I've spent months playing with augmented reality in preparation for bringing into my classroom. My 5th graders were my first students to go through the steps I had envisioned of making art, making the art move through animation, then witnessing the art come alive with augmented reality as they scan the art and see the animation.
I wrote about this lesson and every step involved in this post.
Two of my former students grew up, became teachers, and are now colleagues at Dryden. Miss Dietrich now teaches 5th grade. She was with me to make a spoof of the American Gothic in 3rd grade and a clay bear in 4th grade as well as many other pieces.
We found these two pieces on our Art History Tile Wall. The American Gothic was credited to her on the wall, but the clay bear was anonymous. I had used donations to fill in some gaps in our history with pieces that were from my files. I had a clay bear photo but didn't remember who the artist was. Now we do! Miss Dietrich agreed to bring in hers from home (sitting on her dresser all these years) for a video surprise (see below).
P. S. You can see the video surprise too with HP Reveal app following Fuglefunart next time you visit our Dryden Art History Tile Wall or use the app to view This or This.
Miss Angelico is now teaching 1st grade. I taught her for all her years at Dryden. I went through my files (I'm a digital hoarder) and found this sweet image. Here is Miss Angelico when she was a 1st grader sitting at the same table that her 1st grade students will sit at to make art this year. I love the concentration as she paints the table cloth of her apple still life. Love everything about this photo from the cute handwriting in the bottom corner to the smudge of orange paint on her cheek. What a cool thing for me to see my little student all grown up with her own little students. How cool for the new batch of 1st graders to see their grown up teacher as a little girl just like them ?.
Then, I began going bonkers over the idea of painting robots. I called it my robot phase (I might still be in it.) I painted Do-Dad and Alumi-Mum, Polly Phonic, and Anita Toonup. All of these robot paintings are showcased on this blog post. As you can see from the post, I animated each one of the robot paintings so that I would have plenty of examples to show my students when they try the technique this school year. THEN, I received a Shutterfly coupon in the mail. That's when I realized I had enough transdigital pieces of art to fill a Shutterfly book and practice using AR (augmented reality) to make the animations appear over the art. I've seen this technique recently at the ISTE conference and had it in the back of my mind. So, I designed the book, loaded it up with still images of art that I had or intended to animated, added a page with instructions for how to access the AR effects, and set it off to print. I went to HP Reveal studio to build my "auras" by setting the art as the "trigger image" and the animations as the "overlay". When the book arrived all I had to do was use the app to scan over the images and watch the magic.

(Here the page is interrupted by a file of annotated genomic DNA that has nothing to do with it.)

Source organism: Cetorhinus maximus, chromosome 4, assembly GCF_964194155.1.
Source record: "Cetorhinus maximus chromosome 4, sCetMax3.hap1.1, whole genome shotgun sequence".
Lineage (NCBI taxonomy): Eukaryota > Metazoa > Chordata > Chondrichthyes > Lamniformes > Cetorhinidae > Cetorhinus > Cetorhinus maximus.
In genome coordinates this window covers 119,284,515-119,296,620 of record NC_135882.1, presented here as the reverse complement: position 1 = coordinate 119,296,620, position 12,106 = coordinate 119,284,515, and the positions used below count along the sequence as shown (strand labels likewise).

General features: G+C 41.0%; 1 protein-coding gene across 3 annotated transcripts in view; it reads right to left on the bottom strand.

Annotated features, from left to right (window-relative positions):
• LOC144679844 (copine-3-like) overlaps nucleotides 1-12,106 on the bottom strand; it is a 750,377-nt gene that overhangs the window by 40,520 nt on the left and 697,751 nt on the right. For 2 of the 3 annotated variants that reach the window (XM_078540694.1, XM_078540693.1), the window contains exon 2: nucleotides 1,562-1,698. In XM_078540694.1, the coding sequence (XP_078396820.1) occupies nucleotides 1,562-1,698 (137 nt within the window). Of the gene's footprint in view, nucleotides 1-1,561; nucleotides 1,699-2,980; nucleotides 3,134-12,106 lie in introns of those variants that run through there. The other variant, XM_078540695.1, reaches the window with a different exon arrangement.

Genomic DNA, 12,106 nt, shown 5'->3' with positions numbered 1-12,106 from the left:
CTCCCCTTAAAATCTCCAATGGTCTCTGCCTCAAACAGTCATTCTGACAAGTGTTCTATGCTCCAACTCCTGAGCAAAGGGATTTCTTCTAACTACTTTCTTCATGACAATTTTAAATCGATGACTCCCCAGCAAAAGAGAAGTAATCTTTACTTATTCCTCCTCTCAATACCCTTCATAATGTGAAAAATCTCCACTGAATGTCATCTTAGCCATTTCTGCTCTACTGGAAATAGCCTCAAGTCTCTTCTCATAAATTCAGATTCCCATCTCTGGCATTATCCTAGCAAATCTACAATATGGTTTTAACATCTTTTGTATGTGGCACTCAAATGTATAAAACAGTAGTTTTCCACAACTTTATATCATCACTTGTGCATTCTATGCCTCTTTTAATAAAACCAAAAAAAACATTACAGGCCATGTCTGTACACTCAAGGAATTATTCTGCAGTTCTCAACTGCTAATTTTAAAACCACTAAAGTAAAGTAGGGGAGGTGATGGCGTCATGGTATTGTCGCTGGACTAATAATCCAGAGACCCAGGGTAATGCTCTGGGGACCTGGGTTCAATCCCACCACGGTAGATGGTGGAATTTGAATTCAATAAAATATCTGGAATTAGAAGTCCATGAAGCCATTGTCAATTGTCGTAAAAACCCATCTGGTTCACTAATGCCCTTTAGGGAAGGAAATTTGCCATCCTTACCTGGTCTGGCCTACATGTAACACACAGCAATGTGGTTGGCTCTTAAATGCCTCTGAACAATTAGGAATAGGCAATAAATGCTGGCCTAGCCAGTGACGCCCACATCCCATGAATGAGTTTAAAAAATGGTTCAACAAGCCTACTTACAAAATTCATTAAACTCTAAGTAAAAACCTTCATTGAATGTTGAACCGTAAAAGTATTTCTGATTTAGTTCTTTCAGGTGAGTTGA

I was asked to make a robot painting for an upcoming kickstarter as a gift to those who donate. If all works out, Annie Log will become a poster for 100 or so supporters. The instructions I received was to make a robot like the one I made a few years ago and connect it someway to the idea of "love" (hence the heart button).
10 Take Aways from my first ISTE
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Tricia Fuglestad, NBCT,
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